There is no one particular method that should be used in all scenarios. If you are building a theme, use the template path method. If you are building a module, use the layout method. For developers trying to figure out where a core Magento template has been overridden, these are the two places they will look. If you are building a module and you encounter a block that cannot be referenced by name, you can use one of the two unconventional methods to override that block’s template.


To modify something on a page, overriding a template is not always the best option. Another module could override your override in any of the four methods, the name on a block could change with an update, or the class assigned to a block could change. Of course in many situations it is the best, if not the only option. However, there are some occasions when it would be better to go another route.

The layout structure allows for inserting child blocks

Many times, the only change required to a template is an addition to the beginning or end of that template. In these cases, if the block defining the template you want to override is nested inside a container, you can simply create your own block and place it before or after the block you previously wanted to override. One of the distinguishing characteristics between blocks and containers is that children of blocks must be explicitly called in order to be rendered while children of containers will render all of their children blocks and containers. So all that is required to add your new markup to the wishlist page is to create your own layout/wishlist_index_index.xml file, like this:

You only need to remove an element

This isn’t recommended but for cases where you really want to avoid overriding a template to remove an element, you can remove the element with JS or CSS. It’s easy to think this is a good idea in terms of ease of implementation but it usually is not the best solution. If used too frequently, you can have large chunks of html that get loaded but aren’t displayed to the user. This can increase page load times and lead to messy, hard to maintain HTML and CSS. There is really no clear line for what is “too frequent” so it is best to avoid this option unless absolutely necessary.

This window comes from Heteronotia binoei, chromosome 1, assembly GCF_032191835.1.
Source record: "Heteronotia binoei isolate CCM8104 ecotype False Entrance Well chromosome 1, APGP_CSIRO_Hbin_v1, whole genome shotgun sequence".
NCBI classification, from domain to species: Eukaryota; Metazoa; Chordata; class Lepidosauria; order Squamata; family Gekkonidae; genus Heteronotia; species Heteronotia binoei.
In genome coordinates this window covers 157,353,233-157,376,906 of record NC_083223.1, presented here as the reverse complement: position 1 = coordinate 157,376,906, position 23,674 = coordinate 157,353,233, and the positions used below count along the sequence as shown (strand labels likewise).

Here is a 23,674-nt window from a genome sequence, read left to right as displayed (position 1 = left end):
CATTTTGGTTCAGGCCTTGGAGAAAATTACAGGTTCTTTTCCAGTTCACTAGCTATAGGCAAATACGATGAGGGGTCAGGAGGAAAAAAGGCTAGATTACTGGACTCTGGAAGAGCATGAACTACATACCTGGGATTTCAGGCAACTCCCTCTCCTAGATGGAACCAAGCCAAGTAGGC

You need to replace a jQuery widget with your own

Overriding JS in Magento 2 doesn’t not always require overriding the template where it gets initialized. You can override functions and objects on a jQuery UI widget much like you would override a variable or method on a PHP class you are extending. To do this, first create your JS file in your theme or module:

  • Theme: <Vendor>/<Theme>/web/js/customAccordion.js
  • Module: <Vendor>/<Module>/view/frontend/web/js/customAccordion.js


Now create a mapping for your customAccordion widget:

  • Theme: <Vendor>/<Theme>/requirejs-config.js
  • Module: <Vendor>/<Module>/view/frontend/requirejs-config.js


Now, anywhere accordion is included or initialized, your custom accordion will be loaded. For more information. Check out this Magento 2 devdoc: Customize a default magento jQuery widget

You want to change a line of text

Magento 2 has a very easy method of overriding strings of text. You can do this by adding a translation to your your theme or module that matches the line of text you want to change and replaces it with any string you set. This approach isn’t considered a best practice, but sometimes it is worth the tradeoff as opposed to having to override a large template to make a simple text change. To learn more about this, read this guide on the Magento 2 devdocs: Use translation dictionary to customize strings. You need to be careful when using this method in case a string you’re translating is used in multiple locations.

Wrapping up

You’ve learned the good, the bad, and the ugly of Magento 2 template overrides. The two main methods of overriding a template are “good”, but not always necessary. The two “bad” methods of overriding a template are almost never necessary and even then should be considered a hack that needs to be replaced when it becomes possible. Template overrides are a quick and easy way to make changes in Magento 2 they can be easily abused. When you have the option, consider the alternatives to overriding a template.